An investment banker and Democratic fundraiser, Cappy McGarr served twice on the Kennedy Center’s board and, in 1998, co-created its Mark Twain Prize for American Humor. His new book, The Man Who Made Mark Twain Famous, offers stories about his adventures.
As somebody who thinks a lot about humor, how’s it changed during Trump and Covid?
Because we live in such trying times, humor is more important than ever. We started the prize so we can stop once a year and honor those who have made us laugh and brought a smile or tear to our face.
The Twain Prize has been awarded to so many greats, including Richard Pryor, David Letterman, and, most recently, Dave Chappelle. Which event was your fave?
I don’t have a favorite—just moments embedded in my mind. We honored Whoopi Goldberg right after 9/11. She was hesitant to come perform. That day, Senator Tom Daschle had discovered anthrax in his office. It was a crazy time. But to Whoopi’s credit, she said we need to pick ourselves back up through this horrible tragedy and start making people laugh again. That was the right thing to do.
What will we see with future Mark Twain Prizes? Who do you still want to honor?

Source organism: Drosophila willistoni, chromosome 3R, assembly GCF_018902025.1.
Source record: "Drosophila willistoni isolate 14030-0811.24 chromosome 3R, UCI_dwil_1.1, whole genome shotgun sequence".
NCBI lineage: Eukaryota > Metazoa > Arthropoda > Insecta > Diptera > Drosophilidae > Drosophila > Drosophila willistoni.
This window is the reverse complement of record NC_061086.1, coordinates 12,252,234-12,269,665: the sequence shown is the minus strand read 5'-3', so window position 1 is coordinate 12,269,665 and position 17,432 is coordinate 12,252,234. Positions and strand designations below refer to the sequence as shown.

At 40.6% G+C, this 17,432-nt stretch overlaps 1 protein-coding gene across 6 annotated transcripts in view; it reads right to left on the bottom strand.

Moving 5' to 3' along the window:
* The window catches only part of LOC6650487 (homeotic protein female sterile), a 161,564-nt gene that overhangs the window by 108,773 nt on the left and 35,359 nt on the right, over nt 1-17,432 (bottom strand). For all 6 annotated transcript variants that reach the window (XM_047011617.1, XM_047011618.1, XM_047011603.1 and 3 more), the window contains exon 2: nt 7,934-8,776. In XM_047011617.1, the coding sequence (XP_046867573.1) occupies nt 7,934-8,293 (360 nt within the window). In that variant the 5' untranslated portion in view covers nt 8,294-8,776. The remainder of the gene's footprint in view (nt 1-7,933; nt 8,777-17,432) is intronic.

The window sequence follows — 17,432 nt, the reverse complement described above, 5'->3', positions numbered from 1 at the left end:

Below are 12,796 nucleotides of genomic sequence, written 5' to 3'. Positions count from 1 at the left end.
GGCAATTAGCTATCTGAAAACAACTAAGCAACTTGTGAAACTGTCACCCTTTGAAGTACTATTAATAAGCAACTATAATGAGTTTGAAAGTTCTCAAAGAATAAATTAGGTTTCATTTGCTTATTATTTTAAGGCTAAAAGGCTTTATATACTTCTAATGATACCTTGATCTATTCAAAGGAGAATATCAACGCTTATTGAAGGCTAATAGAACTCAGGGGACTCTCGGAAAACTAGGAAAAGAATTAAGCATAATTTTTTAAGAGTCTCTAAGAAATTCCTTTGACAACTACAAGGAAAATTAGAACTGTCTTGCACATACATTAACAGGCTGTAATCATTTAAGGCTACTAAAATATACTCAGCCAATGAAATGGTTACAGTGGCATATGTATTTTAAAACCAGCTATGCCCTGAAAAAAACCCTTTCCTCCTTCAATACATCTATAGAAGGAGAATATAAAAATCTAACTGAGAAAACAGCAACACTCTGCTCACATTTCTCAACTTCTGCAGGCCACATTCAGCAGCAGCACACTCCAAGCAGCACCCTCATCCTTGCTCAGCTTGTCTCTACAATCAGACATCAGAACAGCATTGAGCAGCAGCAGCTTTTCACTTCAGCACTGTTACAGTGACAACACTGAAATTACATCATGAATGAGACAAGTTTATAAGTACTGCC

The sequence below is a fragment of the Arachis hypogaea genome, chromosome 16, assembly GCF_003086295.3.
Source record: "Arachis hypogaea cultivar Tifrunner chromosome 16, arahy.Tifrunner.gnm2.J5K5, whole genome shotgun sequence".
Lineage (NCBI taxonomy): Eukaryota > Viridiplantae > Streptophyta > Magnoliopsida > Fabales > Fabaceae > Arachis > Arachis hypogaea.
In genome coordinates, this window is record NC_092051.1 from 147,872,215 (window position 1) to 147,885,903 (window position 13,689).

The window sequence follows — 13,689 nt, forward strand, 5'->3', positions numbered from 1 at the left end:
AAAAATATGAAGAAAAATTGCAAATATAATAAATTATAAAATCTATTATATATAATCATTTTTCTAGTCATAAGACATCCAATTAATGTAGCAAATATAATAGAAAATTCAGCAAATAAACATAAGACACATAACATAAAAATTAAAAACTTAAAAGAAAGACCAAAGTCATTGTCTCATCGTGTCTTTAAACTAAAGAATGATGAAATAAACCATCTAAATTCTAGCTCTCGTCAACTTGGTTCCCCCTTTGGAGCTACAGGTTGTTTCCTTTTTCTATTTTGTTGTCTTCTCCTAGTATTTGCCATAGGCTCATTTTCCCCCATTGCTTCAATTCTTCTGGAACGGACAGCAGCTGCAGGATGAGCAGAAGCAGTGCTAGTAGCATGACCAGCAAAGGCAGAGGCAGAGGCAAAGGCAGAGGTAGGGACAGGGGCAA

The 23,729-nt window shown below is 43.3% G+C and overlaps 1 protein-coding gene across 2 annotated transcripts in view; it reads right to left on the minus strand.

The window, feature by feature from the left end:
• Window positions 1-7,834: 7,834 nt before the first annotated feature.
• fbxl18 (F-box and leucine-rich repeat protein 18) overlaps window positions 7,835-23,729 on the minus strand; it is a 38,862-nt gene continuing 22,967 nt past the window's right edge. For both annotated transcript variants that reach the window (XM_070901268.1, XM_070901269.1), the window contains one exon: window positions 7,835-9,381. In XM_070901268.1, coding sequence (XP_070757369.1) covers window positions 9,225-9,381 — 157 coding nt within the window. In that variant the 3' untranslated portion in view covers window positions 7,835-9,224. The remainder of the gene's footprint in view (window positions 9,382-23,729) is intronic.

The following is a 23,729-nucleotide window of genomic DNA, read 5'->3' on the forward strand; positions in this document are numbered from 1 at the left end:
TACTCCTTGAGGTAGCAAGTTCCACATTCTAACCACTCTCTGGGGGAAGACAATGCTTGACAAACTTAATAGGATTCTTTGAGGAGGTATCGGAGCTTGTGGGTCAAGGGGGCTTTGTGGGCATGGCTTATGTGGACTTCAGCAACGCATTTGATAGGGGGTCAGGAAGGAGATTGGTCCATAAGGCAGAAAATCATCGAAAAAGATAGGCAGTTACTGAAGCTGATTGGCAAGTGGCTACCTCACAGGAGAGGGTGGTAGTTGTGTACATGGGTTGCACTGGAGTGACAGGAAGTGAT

The one who said no, I think, three or four times has been Mel Brooks. He’s 95, so I don’t think we have the opportunity to honor him. But if he called, we would do a special ceremony for him. We have a long list of really funny people we have not honored, whether it be Jerry Seinfeld or Chris Rock.
You write that “Washington needs to laugh more.” How can we make that happen?
Your guess is as good as mine. The best speech a politician can give is when they start with self-effacing humor. Not everyone does it. For example, President Trump didn’t use any self-effacing humor at all. Maybe if he did, people would have thought, “Wow, that’s a funny guy.” You never know how humor is going to be taken. Some people take humor over the line.